The Wordle Conspiracy

Wendy Grossman on Wordle, new owners and the genesis of a conspiracy theory.

The autumn of 2021 saw a craze for a new word game. Wordle - a play on the last name of its creator, Josh Wardle - is just challenging enough to be interesting, but simple enough to demand only a few minutes.

If you haven't played it, Wordle offers you six chances to guess a five-letter word. For each guess, the game shows you which letters you've placed correctly, which appear in the word but are wrongly placed, and which are not present. You refine your guess until you either run out of chances or hit on the right word.

Some of my friends like to choose a new random word every day. I, however, read Sherlock Holmes as a child, and based on the short story "The Dancing Men", immediately tried to come up with the best options for using as many of ETAOIN SHRDLU in the initial guess as possible.

The thing got picked up all over Twitter, fuelled by the game's emoji-generation feature, which let people post little graphical images showing their results without disclosing the guesses or solution. (Soon after, we also saw complaints that people should stop doing this because the emojis were inaccessible to screen readers.) Twitter means journalists, and journalists seeing Twitter trends mean media coverage. Media coverage led to the game's purchase by the New York Times for a million or few.

Almost immediately, the suspicions flew. Was the Times going to start charging for the game, as the paper does for many of its others? (Maybe eventually.) Was it going to overlay it with ads? (Not so far.) Would the paper shut down the many clones that had sprung up during its first months of popularity? Because the software that makes Wordle is open source and can therefore be freely copied and modified, there are also variants, including a two-word version, Duordle; an airport code version that only frequent flyers can love, Airportle; an insanely hard country shape-guessing version, Worldle; and a version that changes the target word with every guess, Absurdle (at least it gives you extra guesses). Because Wordle-the-original allows only one play per day, there are also collected archives of all the daily games back to the beginning.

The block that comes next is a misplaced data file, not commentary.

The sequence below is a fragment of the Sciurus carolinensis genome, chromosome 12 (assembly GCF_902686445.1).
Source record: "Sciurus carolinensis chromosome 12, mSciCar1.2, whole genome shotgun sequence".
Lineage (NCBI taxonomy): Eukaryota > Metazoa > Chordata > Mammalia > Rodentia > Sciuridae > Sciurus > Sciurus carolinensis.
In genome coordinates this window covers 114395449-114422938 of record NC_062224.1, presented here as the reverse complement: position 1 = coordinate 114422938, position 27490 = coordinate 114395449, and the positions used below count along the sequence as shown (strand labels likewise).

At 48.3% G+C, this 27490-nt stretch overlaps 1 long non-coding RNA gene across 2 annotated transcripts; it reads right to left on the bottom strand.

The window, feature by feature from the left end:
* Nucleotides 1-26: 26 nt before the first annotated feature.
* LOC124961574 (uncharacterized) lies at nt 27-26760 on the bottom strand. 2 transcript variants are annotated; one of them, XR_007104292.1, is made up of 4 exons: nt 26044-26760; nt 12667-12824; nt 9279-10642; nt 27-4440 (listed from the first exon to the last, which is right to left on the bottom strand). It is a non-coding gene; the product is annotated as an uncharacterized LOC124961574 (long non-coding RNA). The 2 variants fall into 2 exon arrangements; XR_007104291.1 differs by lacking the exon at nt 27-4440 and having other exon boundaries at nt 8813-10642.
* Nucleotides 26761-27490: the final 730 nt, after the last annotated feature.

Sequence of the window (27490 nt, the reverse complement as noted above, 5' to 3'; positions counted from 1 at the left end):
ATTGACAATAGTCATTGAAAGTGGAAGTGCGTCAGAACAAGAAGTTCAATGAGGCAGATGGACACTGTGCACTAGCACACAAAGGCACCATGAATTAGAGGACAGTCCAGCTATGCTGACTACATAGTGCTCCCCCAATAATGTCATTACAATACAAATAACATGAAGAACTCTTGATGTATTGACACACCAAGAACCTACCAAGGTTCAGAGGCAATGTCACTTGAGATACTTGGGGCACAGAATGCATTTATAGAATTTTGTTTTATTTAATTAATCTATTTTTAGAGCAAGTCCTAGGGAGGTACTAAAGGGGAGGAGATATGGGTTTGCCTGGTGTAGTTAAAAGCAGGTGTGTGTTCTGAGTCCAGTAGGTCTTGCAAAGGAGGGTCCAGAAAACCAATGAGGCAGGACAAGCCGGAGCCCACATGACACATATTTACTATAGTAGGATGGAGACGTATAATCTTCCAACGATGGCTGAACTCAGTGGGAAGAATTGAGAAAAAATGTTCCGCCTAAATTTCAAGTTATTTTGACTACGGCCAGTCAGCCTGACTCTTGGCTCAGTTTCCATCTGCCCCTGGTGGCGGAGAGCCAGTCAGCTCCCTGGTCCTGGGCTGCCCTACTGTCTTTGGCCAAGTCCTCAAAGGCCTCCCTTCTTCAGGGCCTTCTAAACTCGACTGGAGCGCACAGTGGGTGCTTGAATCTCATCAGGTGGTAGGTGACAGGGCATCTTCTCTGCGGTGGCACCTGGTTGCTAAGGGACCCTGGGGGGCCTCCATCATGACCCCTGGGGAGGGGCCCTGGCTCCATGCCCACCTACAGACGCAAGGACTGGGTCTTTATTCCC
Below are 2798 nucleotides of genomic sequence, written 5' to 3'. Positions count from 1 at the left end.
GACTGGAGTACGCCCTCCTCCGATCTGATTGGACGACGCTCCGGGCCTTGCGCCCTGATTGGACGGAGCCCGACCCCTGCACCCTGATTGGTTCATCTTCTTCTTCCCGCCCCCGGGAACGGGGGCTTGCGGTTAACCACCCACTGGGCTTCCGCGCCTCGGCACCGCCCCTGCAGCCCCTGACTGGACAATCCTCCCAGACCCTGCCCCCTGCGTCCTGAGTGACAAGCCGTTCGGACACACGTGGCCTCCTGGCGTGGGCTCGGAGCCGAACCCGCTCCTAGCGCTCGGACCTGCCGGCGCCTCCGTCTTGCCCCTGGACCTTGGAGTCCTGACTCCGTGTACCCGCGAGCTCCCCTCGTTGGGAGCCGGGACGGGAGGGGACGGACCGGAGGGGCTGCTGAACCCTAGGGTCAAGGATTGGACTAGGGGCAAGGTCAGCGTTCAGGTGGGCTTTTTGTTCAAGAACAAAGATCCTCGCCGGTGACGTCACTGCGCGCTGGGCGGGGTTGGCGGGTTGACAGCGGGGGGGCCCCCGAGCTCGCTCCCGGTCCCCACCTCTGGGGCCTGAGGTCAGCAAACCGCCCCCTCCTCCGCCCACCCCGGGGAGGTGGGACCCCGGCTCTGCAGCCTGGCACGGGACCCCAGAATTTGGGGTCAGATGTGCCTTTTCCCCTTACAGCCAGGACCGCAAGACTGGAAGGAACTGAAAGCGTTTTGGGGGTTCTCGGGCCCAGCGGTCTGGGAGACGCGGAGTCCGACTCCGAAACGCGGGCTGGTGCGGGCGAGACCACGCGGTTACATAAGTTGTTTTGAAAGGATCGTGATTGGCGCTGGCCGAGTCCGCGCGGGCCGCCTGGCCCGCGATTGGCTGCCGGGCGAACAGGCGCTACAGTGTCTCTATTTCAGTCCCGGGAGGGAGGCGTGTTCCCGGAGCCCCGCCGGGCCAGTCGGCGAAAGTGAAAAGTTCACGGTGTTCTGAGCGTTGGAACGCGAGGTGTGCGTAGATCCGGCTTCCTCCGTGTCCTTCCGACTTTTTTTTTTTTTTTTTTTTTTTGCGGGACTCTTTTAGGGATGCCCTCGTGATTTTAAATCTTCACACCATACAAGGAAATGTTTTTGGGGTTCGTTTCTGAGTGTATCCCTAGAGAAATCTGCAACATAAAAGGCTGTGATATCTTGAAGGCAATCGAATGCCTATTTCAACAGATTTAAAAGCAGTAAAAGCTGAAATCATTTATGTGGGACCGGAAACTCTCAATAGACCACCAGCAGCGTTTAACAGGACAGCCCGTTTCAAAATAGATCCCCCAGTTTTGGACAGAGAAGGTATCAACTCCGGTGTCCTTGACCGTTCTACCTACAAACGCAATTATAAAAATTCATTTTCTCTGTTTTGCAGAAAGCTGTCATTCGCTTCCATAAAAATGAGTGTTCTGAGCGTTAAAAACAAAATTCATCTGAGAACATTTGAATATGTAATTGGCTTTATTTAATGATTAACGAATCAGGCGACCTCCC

The game was released beyond Wardle's family circle in October, and the Times' acquisition was just months later, in January 2022. The first reaction was approval: the Times is known for its crosswords and its daily online Spelling Bee game, which asks you to make as many words as possible from a set of eight letters, one of which must appear in each word. (It is possible to get very grumpy about the limitations of the game's dictionary, which includes some truly bizarre concoctions, and which fails to accept some quite ordinary ones, but I digress.)

However, the Times is a commercial organisation, hence the questions above. Then the conspiracy theories began.

Chief among them was the conviction that the Times had deliberately made the game harder. This is a more or less perfect conspiracy theory: difficult to disprove, the result of highly subjective and suggestible individual judgement, prey to the phantom patterns that plague all randomness, and very vulnerable to coincidental variations in strategies and the vagaries of personally available vocabulary. Plus, it builds on the bedrock of general suspicion, built of long decades of ruined beloved internet spaces - new corporate owners. Word soon went round that the Times had requested the takedown of the best-known Wordle archive; as of March 22, however, there were plenty of places to play previous games.

Shortly after the Times acquisition, USA Today posted a list of the "11 hardest Wordle words to date": it included "WRUNG", "QUERY", and "KNOLL", none of which seem to me particularly "hard". "REBUS", I will allow is not your everyday go-to. Nor, perhaps, is "KNOLL", but that word has had a special place in American life ever since 1963, when a "grassy knoll" in Dallas, Texas became the focus of the first big set of conspiracy theories of my lifetime, those surrounding the assassination of US president John F. Kennedy.

In mid-February, writing at The Verge, Chaim Gartenberg noted recent solutions "ULTRA", "ULCER", and "ALOFT", and set out to analyse the question that was exercising Twitter Wordle players: was the newly corporatised game now more difficult?

Gartenberg found the answer was "no". The full solution set, he noted is a 2,500-word subset of the approximately 12,000 words in the English language. Wardle, in writing the game as a gift for his partner, sought help to develop a list of solutions that included only those she was familiar with. After the acquisition, by viewing the game's code, Gartenberg was able to establish that the Times didn't add any words to the solution set. It *did* remove a few words that the ever-prudish Times considered offensive from the set of valid guesses and also a few it considered too obscure (apparently including "AGORA" and "PUPAL") from the solution set. The Times advised Gartenberg that it would update the list over time to keep the puzzle accessible while removing offensive language. So there you have it. TAPIR, anyone?

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Wendy M. Grossman ( is founder and former editor (twice) of The Skeptic Magazine (